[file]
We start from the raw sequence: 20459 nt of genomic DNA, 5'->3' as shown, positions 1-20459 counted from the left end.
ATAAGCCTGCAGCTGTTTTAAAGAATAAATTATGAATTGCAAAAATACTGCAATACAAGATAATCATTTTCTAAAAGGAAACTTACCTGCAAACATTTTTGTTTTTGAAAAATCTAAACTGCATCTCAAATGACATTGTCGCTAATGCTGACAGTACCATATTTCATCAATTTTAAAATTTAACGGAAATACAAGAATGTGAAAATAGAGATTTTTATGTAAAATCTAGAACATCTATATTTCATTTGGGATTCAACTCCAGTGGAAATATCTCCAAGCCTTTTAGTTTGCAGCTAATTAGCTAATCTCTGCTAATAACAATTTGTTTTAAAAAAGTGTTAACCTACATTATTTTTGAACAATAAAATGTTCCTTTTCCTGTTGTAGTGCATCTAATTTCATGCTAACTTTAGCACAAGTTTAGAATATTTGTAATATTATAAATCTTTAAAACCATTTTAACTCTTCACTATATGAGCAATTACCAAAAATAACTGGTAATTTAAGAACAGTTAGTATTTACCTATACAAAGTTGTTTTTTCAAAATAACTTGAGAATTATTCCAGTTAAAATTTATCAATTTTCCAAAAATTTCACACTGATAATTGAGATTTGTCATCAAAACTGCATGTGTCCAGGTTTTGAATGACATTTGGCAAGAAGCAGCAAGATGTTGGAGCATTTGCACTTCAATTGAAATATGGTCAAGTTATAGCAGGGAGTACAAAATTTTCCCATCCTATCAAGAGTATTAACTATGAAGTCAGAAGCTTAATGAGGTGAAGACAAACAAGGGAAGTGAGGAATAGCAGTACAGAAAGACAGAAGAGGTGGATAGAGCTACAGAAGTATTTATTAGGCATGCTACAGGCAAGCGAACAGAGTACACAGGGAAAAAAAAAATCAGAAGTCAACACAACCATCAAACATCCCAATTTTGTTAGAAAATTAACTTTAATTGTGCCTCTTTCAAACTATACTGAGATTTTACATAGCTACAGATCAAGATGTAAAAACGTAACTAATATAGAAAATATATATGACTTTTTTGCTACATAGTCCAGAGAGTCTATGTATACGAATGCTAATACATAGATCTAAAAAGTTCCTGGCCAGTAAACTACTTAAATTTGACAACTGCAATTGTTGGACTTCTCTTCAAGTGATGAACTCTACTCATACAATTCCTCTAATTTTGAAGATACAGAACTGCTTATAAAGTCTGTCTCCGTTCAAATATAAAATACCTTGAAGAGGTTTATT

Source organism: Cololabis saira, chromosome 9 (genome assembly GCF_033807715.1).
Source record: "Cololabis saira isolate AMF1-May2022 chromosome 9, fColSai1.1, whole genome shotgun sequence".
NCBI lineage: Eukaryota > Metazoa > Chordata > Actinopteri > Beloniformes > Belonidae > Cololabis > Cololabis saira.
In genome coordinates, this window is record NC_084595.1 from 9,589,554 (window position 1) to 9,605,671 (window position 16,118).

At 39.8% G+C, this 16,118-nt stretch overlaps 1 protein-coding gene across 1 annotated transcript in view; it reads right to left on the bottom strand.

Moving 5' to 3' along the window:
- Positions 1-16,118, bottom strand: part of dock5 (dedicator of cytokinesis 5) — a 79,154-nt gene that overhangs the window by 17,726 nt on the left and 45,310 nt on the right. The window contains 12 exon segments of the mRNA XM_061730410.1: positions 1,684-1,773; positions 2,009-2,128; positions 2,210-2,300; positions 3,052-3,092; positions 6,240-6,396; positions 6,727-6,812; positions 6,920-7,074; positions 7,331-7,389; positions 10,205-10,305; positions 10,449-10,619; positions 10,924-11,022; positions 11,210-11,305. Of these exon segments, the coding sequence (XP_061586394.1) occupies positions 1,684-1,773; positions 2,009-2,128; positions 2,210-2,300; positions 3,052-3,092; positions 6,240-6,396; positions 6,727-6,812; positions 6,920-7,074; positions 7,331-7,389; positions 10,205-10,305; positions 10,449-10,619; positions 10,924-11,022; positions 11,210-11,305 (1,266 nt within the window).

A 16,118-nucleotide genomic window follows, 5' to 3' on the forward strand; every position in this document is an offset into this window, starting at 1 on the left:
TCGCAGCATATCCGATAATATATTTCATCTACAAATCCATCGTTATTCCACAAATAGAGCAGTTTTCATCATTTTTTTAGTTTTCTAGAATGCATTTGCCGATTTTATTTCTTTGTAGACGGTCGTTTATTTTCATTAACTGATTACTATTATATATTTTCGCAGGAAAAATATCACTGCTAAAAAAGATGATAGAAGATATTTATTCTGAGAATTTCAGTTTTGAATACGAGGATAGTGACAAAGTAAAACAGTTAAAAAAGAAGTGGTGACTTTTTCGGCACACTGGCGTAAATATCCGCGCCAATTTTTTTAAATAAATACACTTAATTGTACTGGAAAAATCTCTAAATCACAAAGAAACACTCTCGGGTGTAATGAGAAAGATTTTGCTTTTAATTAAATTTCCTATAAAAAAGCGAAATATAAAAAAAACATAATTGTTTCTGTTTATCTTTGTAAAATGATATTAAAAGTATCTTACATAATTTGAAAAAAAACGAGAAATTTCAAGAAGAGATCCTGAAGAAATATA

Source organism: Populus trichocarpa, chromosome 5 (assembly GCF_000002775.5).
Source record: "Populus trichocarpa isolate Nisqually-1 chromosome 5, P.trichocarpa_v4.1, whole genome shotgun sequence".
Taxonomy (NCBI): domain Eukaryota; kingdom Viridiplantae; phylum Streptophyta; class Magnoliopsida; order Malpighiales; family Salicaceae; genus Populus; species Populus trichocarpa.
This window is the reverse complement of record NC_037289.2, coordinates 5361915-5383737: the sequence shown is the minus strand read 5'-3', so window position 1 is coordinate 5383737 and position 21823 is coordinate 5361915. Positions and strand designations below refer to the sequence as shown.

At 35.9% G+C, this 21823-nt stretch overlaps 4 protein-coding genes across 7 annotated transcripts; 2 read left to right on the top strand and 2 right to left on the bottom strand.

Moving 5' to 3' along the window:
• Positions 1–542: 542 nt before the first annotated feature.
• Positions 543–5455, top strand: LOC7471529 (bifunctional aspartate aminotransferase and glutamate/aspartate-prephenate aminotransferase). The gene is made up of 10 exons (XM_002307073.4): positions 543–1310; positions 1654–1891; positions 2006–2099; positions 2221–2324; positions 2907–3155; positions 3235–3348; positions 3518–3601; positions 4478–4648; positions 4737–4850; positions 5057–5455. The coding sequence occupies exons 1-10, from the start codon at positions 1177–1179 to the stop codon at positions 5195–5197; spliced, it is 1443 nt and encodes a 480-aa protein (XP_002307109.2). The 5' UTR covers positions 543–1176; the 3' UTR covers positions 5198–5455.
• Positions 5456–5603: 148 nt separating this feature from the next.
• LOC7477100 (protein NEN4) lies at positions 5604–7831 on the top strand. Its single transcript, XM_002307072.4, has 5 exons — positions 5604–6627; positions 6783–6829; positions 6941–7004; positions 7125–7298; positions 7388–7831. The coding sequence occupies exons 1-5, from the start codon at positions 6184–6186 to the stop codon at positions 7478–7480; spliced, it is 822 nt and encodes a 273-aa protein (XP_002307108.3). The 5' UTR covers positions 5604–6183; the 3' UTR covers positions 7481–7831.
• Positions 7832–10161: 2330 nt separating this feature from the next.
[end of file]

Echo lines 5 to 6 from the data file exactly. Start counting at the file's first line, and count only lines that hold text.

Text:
NCBI lineage: Eukaryota > Metazoa > Chordata > Actinopteri > Beloniformes > Belonidae > Cololabis > Cololabis saira.
In genome coordinates, this window is record NC_084595.1 from 9,589,554 (window position 1) to 9,605,671 (window position 16,118).